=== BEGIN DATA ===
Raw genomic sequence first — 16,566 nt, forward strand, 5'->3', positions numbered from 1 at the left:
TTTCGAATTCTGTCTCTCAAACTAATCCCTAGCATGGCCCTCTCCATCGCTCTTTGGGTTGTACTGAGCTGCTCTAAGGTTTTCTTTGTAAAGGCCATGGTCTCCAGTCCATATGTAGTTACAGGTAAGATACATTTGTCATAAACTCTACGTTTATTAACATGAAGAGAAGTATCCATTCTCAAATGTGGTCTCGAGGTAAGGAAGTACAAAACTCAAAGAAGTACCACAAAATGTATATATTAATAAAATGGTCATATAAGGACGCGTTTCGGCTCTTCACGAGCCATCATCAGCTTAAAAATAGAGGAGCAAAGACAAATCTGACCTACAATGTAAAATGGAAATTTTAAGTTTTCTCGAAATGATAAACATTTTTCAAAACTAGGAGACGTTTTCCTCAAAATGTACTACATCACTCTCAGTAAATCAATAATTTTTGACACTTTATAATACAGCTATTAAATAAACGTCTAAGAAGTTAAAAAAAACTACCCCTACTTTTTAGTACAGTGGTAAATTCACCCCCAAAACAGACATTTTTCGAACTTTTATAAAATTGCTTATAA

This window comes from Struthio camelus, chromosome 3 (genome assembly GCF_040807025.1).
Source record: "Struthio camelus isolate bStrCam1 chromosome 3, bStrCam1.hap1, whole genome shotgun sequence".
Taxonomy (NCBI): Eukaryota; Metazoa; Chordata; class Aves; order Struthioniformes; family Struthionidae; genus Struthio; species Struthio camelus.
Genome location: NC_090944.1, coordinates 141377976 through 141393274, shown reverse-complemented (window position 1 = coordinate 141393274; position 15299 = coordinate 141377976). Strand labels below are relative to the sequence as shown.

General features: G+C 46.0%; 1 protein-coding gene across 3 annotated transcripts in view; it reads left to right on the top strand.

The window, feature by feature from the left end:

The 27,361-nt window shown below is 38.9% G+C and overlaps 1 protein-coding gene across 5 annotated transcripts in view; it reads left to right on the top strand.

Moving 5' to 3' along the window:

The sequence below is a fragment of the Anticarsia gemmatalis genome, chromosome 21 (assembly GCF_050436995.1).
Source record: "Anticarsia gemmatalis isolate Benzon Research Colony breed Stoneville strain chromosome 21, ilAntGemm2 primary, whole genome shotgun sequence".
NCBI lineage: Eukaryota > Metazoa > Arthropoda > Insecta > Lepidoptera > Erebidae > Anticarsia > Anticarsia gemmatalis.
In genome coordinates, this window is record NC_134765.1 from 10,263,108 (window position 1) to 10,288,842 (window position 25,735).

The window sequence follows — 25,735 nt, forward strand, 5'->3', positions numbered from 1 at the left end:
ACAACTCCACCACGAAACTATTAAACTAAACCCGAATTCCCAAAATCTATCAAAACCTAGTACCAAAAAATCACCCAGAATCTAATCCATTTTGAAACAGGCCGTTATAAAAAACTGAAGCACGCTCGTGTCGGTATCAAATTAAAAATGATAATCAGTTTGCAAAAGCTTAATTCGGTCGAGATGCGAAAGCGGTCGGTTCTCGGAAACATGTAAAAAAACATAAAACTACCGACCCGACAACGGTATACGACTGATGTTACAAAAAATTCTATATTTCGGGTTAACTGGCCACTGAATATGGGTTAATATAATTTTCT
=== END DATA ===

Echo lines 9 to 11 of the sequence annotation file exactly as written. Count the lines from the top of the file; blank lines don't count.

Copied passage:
The 27,361-nt window shown below is 38.9% G+C and overlaps 1 protein-coding gene across 5 annotated transcripts in view; it reads left to right on the top strand.

Moving 5' to 3' along the window:

The sequence below is a fragment of the Anticarsia gemmatalis genome, chromosome 21 (assembly GCF_050436995.1).